ASU Gets Two Grants
ASU Gets Two Grants:
ASU Awarded $20,000 Bone Marrow Donor Awareness Grant and $4,000 Award to Continue the Fight Against HIV/AIDS.
By Kenneth Mullinax/ASU
Lightning strikes twice recently with two grants being awarded to Alabama State University through its office of Diversity and International Affairs. The grants will help people with health issues and provide training for ASU's student body in ways far beyond regular classroom instruction, according to Dr. Linwood B. Whitten, assistant vice president of Student Affairs/director of Diversity and International Affairs.
"BE THE MATCH" GRANT - $20,000
The University has been awarded two grants, with the largest coming from the "Be The Match" group in the amount of $20,000.
"The ‘Be The Match’ partnership grant is a national bone marrow donor program, which seeks to mobilize higher education institutions like ASU to educate members of the Hornet Nation family on its mission and the importance of diversifying the blood and bone marrow registry so that a diverse group of individuals may be helped," Whitten said.
He explained that "Be The Match" works to educate people on the disparities affecting African-Americans who are many times endlessly searching for loved one's who are affected with blood cancers and other blood borne diseases like sickle cell anemia, but with diminished help due to the low numbers of African-Americans who participate in the programs.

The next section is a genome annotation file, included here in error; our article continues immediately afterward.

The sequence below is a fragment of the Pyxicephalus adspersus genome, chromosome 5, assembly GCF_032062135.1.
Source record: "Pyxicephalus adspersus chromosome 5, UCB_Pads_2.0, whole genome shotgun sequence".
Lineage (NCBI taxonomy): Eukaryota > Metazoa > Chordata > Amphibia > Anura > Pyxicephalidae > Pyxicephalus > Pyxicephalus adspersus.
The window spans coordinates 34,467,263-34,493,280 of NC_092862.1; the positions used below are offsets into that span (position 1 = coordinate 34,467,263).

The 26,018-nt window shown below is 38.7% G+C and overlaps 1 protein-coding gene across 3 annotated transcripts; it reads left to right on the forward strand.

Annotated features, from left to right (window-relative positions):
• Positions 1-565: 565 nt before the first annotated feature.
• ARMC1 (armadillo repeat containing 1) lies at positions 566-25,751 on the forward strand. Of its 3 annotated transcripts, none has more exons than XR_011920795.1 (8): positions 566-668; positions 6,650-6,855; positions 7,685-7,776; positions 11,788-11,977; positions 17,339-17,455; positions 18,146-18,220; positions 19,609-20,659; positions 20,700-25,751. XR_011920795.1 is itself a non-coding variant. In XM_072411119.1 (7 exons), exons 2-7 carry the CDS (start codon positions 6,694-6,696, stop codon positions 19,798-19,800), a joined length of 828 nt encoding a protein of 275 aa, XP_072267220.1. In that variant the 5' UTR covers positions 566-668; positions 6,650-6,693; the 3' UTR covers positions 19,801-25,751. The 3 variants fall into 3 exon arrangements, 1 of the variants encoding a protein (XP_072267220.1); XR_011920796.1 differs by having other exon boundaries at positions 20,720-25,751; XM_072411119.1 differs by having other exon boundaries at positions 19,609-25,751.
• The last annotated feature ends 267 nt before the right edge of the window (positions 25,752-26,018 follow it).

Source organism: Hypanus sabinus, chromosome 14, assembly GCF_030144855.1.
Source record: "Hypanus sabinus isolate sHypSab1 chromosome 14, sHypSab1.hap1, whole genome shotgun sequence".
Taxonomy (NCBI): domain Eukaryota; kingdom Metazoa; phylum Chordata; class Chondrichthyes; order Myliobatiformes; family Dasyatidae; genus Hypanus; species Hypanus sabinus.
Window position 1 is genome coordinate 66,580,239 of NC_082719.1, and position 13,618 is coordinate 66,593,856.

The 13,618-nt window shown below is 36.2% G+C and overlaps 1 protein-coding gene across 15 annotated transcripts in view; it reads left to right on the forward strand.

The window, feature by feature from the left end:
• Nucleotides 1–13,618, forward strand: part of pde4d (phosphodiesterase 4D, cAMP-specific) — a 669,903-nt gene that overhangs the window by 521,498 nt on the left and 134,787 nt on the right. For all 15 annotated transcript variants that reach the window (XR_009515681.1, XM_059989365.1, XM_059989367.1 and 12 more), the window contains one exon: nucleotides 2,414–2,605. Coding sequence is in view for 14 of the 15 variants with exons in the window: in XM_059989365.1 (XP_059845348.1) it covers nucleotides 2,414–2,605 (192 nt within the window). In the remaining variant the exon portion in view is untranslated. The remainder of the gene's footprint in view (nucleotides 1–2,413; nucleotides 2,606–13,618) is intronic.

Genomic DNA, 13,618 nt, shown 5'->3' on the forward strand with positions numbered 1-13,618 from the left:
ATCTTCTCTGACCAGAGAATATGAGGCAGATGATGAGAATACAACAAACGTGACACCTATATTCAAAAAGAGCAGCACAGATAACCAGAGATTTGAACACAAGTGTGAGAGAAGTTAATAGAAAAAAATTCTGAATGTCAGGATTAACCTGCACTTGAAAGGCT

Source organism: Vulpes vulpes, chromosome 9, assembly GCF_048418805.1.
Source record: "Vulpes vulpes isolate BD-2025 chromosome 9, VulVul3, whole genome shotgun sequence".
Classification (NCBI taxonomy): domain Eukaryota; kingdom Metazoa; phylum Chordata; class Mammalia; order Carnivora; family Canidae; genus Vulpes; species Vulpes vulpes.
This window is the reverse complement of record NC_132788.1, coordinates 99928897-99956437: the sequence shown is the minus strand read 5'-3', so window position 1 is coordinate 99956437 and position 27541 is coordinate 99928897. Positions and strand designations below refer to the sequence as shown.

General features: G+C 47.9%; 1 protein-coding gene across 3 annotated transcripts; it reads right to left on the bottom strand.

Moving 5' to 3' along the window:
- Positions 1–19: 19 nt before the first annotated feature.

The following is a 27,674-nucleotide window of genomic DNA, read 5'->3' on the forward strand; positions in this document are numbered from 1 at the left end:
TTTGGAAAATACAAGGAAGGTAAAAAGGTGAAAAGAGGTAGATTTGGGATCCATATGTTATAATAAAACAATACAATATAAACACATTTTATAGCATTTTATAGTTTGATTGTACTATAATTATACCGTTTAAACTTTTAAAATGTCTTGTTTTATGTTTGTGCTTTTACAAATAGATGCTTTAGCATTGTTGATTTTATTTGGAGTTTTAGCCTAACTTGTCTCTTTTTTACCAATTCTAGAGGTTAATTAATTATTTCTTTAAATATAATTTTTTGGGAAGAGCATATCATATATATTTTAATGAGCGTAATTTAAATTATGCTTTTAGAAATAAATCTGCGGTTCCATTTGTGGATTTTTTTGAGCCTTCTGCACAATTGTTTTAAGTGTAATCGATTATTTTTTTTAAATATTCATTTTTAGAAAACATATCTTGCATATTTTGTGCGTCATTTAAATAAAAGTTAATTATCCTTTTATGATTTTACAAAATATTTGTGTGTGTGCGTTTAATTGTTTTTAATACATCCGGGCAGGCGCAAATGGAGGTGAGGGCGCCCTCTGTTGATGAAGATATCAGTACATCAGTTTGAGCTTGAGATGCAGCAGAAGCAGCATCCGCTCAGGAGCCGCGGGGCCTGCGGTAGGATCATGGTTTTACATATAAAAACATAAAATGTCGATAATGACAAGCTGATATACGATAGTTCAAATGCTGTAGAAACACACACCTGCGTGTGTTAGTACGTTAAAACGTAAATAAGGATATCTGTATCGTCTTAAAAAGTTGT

FAITH AND HIV/AIDS CAPACITY BUILDING GRANT - $4,000
The University's second grant is a "Faith & HIV/AIDS Capacity Building Grant" of $4,000, which was received from the Gilead COMPASS Initiative Faith Coordinating Center at Wake Forest University. The purpose of this award is to fund new or existing projects that address the HIV/AIDS epidemic in the Southern United States.
"This grant will provide ASU with curricular, financial, and capacity-building support to maximize its impact in this critical need area," Whitten said.
IMPORTANCE OF GRANTS TO ASU
Whiten stated that these two different grants are important to ASU because each directly impacts the ensuing health crisis within the African-American community.
"For decades, historically marginalized populations have been affected by genetic health disparities and the epidemic caused by HIV/AIDS. As a designated awardee of each grant, ASU is able to continue its concerted outreach and awareness efforts to educate and provide resources to our students, in addition to our neighbors within the River Region. through intentional programming and other events," Whitten said.
"These grants also align with President Ross’s strong commitment to ‘CommUniversity’ through health and awareness.”
GRANTS GOOD FOR STUDENTS
The two grants also will be beneficial to ASU students.
"The 'Be The Match' program offers paid student internship opportunities so they may serve as campus representatives for the duration of the partnership," Whitten stated.
He explains that through the assistance of the ASU Office of Career Services, a student task force will be developed to support the 'Faith & HIV/AIDS Capacity Building Grant.’
"This team will include students from all demographics who represent the various entities that are enrolled here at Alabama State University. Students will be able to learn about both health crisis and how they can contribute to addressing both causes through co-curricular programming," Whitten concluded.
News media contact: Kenneth Mullinax, 334-229-4104.